NEW YORK – When Barack Obama takes office in January, he will be greeted by many difficult challenges, beginning with the acute economic crisis. But he will not have the luxury of focusing on this exclusively. He will also have to contend with an array of foreign policy challenges. Of these, Iran and its nuclear program may well constitute the Obama administration’s first foreign policy crisis.
The reason is simple. Iran is well down the path to being able to enrich uranium on a large enough scale to produce a nuclear weapon. The International Atomic Energy Agency just reported that Iran may well reach this point in 2009.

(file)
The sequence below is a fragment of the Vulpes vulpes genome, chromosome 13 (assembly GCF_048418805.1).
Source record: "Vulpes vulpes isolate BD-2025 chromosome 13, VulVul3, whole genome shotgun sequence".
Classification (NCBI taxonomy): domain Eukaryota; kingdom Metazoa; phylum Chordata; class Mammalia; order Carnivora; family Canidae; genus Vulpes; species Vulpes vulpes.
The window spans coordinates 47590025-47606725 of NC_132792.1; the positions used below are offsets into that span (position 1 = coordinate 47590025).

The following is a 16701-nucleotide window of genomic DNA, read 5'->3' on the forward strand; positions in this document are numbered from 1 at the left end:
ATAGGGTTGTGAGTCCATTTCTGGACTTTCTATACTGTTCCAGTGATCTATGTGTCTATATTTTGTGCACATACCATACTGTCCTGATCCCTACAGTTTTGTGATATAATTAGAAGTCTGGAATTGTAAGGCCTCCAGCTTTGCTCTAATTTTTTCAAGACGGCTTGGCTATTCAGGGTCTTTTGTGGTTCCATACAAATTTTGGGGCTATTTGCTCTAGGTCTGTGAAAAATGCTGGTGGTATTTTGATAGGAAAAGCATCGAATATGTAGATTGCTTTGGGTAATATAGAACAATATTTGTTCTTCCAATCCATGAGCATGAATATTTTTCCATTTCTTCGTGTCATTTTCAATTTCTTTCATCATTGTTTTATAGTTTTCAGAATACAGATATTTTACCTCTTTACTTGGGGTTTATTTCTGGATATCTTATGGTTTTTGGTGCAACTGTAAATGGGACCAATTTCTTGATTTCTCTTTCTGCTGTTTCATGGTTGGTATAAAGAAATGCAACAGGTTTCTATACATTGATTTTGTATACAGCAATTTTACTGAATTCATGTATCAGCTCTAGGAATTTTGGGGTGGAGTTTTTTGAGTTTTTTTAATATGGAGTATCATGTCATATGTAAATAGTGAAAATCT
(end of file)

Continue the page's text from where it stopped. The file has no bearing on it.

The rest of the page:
An Iran with a nuclear weapon or the ability to produce one or more bombs in short order poses a true danger. Still, one path for the new American administration would be to adopt the “North Korea” option and live with the threat. The risk is that doing so would make an already unstable and conflict-prone Middle East even more so.
In a crisis, Israel or Iran could be tempted to use nuclear weapons out of fear that the other would if they did not. There is also the chance that other countries such as Egypt or Saudi Arabia would develop or acquire nuclear weapons of their own.ampnbsp; The United States could take steps to reduce these risks, including providing missile defense and security guarantees to selective countries, but it is far from clear that such efforts would succeed.ampnbsp;